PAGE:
Rigor. Relevance. Cognitive Verbs. Instructional Shifts. If your district is even remotely on the ball in preparing you and your students for Common Core implementation, you've heard these buzz words, and hopefully know some of what more will be expected of our students operationally.
But what does that LOOK like? I think the number one question I hear whispered around me during Common Core training sessions has been pleas for examples of lessons integrating the standards.
Here are three lesson resource websites that are navigated according to math instructional and practice strands.
"Illustrative Mathematics provides guidance to states, assessment consortia, testing companies, and curriculum developers by illustrating the range and types of mathematical work that students experience in a faithful implementation of the Common Core State Standards, and by publishing other tools that support implementation of the standards."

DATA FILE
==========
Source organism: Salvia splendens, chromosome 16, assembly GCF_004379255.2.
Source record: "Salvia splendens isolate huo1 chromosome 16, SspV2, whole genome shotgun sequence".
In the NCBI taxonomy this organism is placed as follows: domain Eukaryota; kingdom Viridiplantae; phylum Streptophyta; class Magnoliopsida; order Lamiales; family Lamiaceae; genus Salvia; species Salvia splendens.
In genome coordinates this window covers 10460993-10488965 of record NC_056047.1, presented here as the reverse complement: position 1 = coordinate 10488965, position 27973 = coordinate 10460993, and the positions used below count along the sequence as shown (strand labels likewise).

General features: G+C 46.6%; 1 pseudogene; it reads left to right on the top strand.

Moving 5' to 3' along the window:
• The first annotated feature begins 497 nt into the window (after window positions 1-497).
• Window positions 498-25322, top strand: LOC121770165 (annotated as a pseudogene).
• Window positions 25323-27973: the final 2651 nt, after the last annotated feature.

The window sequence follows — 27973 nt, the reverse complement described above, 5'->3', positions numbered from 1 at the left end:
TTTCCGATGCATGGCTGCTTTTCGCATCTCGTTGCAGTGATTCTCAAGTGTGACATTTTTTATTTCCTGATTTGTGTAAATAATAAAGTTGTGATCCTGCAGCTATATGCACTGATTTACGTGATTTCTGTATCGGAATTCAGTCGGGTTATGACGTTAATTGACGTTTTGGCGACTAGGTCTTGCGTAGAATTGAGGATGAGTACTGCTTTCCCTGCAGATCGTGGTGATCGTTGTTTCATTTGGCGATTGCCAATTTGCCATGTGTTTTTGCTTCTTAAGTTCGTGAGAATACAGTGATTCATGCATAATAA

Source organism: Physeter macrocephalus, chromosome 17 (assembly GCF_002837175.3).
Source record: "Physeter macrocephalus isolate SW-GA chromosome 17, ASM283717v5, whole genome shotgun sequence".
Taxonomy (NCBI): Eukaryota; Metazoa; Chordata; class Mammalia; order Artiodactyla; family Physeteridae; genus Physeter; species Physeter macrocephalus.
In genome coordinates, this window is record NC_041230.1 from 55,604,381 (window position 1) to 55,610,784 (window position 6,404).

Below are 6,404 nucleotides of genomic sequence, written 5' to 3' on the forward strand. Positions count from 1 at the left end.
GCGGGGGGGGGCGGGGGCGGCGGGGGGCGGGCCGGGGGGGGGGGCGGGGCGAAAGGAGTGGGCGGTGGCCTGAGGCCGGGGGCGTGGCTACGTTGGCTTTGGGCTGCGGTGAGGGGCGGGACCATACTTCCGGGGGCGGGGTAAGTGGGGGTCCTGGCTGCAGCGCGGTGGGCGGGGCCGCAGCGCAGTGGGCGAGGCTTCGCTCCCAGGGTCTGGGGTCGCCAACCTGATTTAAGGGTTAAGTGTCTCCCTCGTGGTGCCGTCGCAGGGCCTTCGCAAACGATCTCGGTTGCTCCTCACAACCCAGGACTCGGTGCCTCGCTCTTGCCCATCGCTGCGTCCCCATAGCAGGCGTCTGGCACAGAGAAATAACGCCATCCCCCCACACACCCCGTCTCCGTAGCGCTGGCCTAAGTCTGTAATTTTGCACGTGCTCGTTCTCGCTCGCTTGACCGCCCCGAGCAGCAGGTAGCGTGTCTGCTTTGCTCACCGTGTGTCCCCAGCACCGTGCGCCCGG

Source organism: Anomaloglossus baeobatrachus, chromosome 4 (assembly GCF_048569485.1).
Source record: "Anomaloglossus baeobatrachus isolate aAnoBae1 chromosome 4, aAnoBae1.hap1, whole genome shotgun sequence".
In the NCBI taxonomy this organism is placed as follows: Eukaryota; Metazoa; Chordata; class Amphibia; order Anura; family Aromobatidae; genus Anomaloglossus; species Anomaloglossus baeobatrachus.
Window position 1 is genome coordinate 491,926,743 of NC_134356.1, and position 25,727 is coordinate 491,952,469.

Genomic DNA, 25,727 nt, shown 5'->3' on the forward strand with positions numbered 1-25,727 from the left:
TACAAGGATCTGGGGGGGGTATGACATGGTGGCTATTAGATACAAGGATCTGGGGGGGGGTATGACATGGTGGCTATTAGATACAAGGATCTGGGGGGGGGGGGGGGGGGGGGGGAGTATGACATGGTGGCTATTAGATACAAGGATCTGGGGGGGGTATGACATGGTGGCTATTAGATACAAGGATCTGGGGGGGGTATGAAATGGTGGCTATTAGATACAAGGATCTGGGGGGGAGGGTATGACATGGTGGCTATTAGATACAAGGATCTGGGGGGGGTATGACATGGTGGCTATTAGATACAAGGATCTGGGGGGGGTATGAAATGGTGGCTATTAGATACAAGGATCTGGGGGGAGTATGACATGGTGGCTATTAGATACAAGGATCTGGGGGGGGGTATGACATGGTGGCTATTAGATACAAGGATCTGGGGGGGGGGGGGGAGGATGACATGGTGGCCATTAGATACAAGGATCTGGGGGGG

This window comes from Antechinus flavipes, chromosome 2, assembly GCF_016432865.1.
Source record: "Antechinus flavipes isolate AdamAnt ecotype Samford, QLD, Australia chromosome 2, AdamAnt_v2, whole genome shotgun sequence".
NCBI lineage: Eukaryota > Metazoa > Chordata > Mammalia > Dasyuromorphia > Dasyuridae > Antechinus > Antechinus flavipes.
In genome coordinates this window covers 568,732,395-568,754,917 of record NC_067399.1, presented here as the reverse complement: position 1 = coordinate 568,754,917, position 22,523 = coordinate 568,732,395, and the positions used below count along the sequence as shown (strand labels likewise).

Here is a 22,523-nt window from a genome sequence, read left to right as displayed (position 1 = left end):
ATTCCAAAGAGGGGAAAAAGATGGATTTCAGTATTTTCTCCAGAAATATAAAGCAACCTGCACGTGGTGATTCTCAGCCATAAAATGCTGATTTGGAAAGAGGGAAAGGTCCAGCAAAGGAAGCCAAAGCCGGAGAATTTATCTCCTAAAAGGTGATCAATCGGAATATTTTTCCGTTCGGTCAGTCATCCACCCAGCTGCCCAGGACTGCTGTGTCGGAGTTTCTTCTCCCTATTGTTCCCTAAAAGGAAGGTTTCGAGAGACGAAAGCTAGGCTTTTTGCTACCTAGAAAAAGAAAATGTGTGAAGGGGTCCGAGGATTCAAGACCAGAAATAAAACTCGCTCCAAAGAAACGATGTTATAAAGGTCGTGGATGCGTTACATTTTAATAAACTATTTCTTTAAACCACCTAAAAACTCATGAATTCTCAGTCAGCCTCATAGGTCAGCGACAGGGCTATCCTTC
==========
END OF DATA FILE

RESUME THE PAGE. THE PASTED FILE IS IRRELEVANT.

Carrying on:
Each lesson is designed to teach to specific standards/benchmarks/objectives and centered around a highly motivating theme, activity, or project. Lessons are typically multidisciplinary and deal with real-world situations or problems. Additionally, Gold Seal Lessons should challenge students to learn and perform in a variety of different ways. They may be asked to research, write, compute, model, demonstrate, build, survey, or report in a variety of academic, technical, work, or community environments."
All three of these sites feature lessons you could use in your classroom next week. The best way to begin implementing common core or anything new in your classroom is to start implementing common core in your classroom.